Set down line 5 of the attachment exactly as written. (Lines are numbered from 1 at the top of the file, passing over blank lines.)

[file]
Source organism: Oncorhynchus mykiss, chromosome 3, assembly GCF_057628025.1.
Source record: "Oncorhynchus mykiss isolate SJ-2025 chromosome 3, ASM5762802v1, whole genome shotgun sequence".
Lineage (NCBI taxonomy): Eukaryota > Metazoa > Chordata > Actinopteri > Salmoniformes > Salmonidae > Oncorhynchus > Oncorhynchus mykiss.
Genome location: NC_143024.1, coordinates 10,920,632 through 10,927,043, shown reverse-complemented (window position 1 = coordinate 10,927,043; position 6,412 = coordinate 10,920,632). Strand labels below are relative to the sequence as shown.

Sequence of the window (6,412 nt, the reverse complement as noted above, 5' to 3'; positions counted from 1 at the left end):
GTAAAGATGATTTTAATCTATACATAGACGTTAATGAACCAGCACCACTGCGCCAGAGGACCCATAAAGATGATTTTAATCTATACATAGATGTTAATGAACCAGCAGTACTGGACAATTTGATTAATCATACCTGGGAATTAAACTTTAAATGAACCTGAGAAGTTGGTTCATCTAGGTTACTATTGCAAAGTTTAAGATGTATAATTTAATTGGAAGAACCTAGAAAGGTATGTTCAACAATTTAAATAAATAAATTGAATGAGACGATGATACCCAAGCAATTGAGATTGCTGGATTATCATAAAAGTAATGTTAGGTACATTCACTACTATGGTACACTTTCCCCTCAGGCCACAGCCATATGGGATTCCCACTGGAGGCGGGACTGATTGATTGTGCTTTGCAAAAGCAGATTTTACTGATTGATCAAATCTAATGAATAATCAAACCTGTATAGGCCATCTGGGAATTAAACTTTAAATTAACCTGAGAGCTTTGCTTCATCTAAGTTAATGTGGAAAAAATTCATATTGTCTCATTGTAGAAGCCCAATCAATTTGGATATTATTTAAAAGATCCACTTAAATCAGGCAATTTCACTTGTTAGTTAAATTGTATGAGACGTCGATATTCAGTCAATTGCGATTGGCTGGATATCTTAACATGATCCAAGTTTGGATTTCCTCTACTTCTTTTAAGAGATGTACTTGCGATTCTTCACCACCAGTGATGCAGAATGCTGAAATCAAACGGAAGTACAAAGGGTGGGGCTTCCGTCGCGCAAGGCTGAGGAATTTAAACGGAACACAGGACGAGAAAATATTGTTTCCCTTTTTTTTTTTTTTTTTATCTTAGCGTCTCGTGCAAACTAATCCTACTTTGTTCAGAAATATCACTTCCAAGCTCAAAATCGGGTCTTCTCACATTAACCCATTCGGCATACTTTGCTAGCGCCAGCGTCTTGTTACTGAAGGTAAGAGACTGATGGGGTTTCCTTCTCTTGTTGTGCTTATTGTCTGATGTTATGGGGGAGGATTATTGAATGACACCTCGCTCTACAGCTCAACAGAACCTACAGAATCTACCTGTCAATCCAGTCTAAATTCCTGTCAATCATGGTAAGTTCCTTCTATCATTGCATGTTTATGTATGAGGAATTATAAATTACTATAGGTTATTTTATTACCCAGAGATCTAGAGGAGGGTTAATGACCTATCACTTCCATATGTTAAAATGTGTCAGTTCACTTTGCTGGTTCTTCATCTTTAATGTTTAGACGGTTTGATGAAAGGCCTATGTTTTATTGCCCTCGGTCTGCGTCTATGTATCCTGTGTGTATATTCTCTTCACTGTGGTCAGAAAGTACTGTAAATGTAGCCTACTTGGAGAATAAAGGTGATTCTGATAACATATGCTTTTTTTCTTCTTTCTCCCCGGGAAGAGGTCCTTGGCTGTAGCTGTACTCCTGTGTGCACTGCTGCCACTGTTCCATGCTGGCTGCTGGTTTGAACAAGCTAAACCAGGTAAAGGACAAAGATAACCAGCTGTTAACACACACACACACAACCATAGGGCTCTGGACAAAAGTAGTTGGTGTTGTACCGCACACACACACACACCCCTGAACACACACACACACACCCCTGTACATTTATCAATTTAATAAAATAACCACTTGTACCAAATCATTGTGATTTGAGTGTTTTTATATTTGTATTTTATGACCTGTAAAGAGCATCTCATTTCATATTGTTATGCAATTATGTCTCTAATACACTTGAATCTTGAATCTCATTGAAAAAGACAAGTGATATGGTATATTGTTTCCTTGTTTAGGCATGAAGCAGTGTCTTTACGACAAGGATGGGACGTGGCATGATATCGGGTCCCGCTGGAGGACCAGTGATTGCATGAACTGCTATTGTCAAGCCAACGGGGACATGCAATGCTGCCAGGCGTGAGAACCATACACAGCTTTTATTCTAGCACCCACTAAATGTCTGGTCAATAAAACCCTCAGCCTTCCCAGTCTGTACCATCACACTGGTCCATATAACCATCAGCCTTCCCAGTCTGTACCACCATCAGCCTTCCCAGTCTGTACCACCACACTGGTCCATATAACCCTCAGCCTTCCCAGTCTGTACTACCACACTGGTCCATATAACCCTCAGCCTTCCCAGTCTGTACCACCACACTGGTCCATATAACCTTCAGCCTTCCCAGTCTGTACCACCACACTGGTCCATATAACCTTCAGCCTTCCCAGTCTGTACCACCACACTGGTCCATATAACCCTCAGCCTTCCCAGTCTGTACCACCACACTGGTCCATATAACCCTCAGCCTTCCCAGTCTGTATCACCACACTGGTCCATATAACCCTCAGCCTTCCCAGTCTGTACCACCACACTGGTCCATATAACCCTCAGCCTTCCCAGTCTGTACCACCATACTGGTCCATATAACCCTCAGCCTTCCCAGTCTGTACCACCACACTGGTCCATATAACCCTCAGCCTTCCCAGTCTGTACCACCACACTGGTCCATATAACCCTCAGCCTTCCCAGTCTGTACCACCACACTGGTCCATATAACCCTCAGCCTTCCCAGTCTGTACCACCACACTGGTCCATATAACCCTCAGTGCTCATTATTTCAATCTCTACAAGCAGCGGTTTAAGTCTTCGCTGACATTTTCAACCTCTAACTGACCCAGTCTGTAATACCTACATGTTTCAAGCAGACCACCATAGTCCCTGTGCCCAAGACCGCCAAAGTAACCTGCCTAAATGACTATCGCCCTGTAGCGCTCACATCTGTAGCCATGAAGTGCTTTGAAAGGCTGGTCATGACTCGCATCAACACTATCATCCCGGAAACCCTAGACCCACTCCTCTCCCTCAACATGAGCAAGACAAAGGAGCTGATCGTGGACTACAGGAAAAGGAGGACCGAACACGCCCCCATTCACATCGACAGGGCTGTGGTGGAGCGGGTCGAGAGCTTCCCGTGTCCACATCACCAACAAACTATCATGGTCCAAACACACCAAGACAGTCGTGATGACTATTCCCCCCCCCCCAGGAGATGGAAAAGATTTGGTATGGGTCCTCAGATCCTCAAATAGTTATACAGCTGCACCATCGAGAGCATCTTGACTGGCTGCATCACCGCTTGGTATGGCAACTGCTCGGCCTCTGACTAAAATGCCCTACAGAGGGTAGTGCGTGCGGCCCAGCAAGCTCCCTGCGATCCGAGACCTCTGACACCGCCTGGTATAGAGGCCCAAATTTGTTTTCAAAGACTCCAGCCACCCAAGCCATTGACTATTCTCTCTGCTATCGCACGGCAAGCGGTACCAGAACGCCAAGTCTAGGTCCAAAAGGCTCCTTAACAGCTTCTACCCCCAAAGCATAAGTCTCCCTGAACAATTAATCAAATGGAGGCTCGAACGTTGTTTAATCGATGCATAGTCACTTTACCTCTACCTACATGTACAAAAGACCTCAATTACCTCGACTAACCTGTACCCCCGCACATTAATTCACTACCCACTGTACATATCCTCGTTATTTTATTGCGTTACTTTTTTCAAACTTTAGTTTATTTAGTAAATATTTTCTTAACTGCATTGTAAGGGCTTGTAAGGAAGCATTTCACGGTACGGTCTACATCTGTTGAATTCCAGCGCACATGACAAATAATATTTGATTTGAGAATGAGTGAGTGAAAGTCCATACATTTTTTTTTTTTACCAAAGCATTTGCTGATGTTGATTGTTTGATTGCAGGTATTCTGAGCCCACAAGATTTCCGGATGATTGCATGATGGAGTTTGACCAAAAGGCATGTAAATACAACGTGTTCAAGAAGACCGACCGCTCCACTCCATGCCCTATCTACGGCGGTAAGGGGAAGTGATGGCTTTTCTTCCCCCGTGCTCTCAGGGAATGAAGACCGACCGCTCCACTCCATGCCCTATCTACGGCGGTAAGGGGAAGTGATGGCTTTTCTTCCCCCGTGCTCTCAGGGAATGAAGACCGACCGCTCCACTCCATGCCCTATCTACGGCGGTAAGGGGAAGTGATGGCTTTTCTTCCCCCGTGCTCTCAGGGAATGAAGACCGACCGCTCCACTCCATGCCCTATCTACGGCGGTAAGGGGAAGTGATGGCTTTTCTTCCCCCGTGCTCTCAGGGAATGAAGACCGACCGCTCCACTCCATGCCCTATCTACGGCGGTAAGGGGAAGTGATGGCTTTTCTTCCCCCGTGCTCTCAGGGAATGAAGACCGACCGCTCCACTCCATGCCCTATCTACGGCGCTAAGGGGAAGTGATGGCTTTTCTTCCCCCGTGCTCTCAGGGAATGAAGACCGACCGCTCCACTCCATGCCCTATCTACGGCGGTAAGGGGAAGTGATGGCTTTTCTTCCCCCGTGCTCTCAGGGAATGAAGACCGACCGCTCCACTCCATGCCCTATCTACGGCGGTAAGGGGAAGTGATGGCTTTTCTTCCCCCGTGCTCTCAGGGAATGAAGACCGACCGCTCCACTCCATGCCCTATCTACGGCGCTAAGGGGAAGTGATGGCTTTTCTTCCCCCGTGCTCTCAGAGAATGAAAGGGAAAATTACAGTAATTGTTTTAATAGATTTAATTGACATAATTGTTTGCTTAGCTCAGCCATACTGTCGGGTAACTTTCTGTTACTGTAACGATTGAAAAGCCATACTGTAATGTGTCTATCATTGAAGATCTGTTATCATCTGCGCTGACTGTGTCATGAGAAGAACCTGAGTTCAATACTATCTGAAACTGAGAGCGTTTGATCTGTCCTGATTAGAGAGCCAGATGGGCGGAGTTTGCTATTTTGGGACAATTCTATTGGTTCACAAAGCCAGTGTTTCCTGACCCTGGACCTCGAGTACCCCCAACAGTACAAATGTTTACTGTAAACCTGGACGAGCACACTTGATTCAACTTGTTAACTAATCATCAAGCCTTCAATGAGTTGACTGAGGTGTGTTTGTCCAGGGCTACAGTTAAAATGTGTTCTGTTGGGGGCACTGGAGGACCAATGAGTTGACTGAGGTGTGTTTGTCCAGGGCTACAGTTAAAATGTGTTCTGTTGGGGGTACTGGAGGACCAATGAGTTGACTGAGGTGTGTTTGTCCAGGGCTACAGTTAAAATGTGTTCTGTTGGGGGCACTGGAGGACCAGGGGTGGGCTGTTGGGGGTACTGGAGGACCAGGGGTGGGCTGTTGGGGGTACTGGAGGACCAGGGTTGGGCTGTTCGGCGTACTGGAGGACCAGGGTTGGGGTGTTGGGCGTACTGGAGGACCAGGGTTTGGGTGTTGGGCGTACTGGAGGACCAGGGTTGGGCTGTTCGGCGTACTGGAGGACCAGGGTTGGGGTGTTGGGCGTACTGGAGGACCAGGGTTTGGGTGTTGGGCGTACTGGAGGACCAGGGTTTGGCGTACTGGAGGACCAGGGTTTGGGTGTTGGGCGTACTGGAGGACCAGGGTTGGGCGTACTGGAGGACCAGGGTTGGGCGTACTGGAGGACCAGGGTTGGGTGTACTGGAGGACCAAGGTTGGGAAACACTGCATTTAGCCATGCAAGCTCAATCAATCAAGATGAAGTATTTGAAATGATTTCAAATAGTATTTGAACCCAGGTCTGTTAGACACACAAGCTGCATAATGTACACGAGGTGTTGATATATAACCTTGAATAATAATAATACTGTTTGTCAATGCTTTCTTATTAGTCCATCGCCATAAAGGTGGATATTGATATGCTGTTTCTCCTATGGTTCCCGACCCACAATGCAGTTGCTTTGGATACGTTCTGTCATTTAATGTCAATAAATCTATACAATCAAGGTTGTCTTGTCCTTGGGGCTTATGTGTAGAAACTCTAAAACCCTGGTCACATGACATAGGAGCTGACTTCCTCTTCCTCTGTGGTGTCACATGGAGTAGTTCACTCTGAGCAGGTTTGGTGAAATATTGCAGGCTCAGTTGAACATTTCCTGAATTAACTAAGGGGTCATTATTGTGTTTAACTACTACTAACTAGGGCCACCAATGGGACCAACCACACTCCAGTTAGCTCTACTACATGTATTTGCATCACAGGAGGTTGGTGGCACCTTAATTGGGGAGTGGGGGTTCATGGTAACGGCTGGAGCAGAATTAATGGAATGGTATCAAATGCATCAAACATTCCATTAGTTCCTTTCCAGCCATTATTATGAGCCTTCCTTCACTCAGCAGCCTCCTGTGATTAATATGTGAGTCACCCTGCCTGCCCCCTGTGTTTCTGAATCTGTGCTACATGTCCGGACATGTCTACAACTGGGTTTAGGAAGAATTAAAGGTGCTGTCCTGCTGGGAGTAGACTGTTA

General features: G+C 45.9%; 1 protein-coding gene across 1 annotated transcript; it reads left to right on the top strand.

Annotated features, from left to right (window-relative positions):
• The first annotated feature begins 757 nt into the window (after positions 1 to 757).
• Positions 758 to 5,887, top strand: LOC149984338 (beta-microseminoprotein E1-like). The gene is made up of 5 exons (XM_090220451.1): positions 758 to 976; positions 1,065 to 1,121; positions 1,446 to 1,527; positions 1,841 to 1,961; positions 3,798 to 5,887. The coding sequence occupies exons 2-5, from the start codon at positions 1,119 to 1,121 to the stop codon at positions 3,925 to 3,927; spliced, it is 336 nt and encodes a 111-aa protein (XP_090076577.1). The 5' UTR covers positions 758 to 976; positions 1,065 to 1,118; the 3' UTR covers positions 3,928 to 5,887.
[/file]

Sequence of the window (6,412 nt, the reverse complement as noted above, 5' to 3'; positions counted from 1 at the left end):